Video: Dutch news roundup, 12 September 2010

Video: Dutch news roundup, 12 September 2010

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A rarely seen Rembrandt goes on display in Amsterdam; Joran van der Sloot makes a confession from prison; and anti-Islam MP Geert Wilders sets off for New York City for the anniversary of 9/11.

Rembrandt's finest painting

Amsterdam's Rijksmuseum is home to more than 1000 precious works of art. The collection includes a number of well-known works by the most famous 17th-century Dutch painter, Rembrandt van Rijn. But some of Rembrandt's paintings are in private hands, including the portrait of Jan Six, one of the artist's friends and financial backers.

Jan Six's portrait is widely considered one of Rembrandt's finest paintings and it still belongs to the Six family. The painting has been displayed in public only a handful of times, but this week it is hanging in the Rijksmuseum as part of an agreement between the Six family and the city of Amsterdam.

Murder suspect's confession

Dutchman Joran van der Sloot  made the headlines once again this week with an interview he gave to the RTL broadcasting company. Van der Sloot is currently behind bars in the infamous Castro-Castro prison in Lima, Peru. He is accused of killing a young woman named Stephany Flores, who was found dead in his hotel room.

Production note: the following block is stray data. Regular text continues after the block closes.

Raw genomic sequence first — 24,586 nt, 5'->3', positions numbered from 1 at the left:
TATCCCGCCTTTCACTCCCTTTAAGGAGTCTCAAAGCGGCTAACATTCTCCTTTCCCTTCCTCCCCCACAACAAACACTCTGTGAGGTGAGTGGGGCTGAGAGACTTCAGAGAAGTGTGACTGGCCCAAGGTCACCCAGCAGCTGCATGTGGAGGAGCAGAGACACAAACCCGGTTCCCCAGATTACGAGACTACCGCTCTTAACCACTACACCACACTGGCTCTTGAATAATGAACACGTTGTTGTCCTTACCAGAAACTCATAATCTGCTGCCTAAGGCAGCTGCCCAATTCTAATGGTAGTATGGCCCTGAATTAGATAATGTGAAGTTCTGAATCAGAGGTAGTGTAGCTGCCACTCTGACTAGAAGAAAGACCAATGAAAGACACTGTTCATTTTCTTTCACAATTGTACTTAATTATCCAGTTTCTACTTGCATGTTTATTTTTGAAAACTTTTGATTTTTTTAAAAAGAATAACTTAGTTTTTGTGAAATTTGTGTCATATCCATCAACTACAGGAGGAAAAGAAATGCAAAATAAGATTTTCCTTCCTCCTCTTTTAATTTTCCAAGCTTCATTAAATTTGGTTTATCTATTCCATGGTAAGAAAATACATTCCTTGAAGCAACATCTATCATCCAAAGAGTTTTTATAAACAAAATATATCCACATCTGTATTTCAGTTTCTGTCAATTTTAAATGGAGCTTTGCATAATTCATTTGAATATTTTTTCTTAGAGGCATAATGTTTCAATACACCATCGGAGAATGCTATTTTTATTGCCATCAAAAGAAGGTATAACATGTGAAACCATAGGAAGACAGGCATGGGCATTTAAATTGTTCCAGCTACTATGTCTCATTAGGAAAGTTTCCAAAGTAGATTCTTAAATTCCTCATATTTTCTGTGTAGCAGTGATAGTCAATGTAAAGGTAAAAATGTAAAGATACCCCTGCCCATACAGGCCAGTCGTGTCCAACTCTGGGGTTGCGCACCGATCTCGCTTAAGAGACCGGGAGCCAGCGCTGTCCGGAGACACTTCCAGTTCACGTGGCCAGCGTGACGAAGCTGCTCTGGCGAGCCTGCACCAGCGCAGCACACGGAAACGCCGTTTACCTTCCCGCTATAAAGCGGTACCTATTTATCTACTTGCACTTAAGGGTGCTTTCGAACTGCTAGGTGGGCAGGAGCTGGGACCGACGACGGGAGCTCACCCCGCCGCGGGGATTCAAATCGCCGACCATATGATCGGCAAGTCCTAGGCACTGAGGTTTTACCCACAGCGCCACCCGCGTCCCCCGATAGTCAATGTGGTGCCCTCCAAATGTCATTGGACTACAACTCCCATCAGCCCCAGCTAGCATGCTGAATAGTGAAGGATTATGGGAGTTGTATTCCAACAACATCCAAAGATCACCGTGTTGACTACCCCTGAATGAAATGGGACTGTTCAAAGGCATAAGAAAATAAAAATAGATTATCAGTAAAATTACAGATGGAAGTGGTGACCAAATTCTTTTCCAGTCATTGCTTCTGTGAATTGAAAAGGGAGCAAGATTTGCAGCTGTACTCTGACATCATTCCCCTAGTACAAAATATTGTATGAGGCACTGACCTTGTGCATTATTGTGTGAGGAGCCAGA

Joran van der Sloot is also the main suspect in the disappearance of US teenager Natalee Holloway, who vanished after a night out on the island of Aruba, in 2005. In a surprise revelation in front of the cameras, Van der Sloot admitted to promising the Holloway family information on the location of Natalee's body in exchange for cash.

Learning how to fall

A Dutch safety organisation wants elementary school children to be given lessons on how to fall over without seriously injuring themselves. In "fall lessons" the children train with experts who teach them to, for instance, roll over their shoulders when hitting the ground instead of holding out their arm and spraining their wrist. The safety group says these fall lessons could potentially halve the number of wrist, ankle and skull injures among children.

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